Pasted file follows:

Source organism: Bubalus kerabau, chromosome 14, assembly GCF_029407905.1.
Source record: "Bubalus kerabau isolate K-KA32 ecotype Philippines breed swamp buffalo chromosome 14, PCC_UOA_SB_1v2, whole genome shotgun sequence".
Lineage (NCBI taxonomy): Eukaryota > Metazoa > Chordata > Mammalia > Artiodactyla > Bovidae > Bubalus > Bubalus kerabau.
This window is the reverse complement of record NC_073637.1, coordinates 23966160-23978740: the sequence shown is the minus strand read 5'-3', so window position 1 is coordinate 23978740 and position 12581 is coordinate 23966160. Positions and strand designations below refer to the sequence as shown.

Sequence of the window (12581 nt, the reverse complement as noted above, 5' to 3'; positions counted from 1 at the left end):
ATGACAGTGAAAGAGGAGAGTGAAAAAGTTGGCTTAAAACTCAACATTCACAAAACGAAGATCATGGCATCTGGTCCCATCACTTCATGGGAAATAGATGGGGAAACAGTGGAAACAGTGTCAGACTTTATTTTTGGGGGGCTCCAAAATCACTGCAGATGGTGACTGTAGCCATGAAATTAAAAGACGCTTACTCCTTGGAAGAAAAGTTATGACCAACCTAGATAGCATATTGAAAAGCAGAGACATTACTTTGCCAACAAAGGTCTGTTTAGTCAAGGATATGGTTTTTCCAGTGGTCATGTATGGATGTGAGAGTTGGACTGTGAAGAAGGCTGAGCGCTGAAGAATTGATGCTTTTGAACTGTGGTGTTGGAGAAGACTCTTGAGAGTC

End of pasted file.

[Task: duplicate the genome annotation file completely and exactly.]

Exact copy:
Source organism: Bubalus kerabau, chromosome 14, assembly GCF_029407905.1.
Source record: "Bubalus kerabau isolate K-KA32 ecotype Philippines breed swamp buffalo chromosome 14, PCC_UOA_SB_1v2, whole genome shotgun sequence".
Lineage (NCBI taxonomy): Eukaryota > Metazoa > Chordata > Mammalia > Artiodactyla > Bovidae > Bubalus > Bubalus kerabau.
This window is the reverse complement of record NC_073637.1, coordinates 23966160-23978740: the sequence shown is the minus strand read 5'-3', so window position 1 is coordinate 23978740 and position 12581 is coordinate 23966160. Positions and strand designations below refer to the sequence as shown.

Sequence of the window (12581 nt, the reverse complement as noted above, 5' to 3'; positions counted from 1 at the left end):
ATGACAGTGAAAGAGGAGAGTGAAAAAGTTGGCTTAAAACTCAACATTCACAAAACGAAGATCATGGCATCTGGTCCCATCACTTCATGGGAAATAGATGGGGAAACAGTGGAAACAGTGTCAGACTTTATTTTTGGGGGGCTCCAAAATCACTGCAGATGGTGACTGTAGCCATGAAATTAAAAGACGCTTACTCCTTGGAAGAAAAGTTATGACCAACCTAGATAGCATATTGAAAAGCAGAGACATTACTTTGCCAACAAAGGTCTGTTTAGTCAAGGATATGGTTTTTCCAGTGGTCATGTATGGATGTGAGAGTTGGACTGTGAAGAAGGCTGAGCGCTGAAGAATTGATGCTTTTGAACTGTGGTGTTGGAGAAGACTCTTGAGAGTC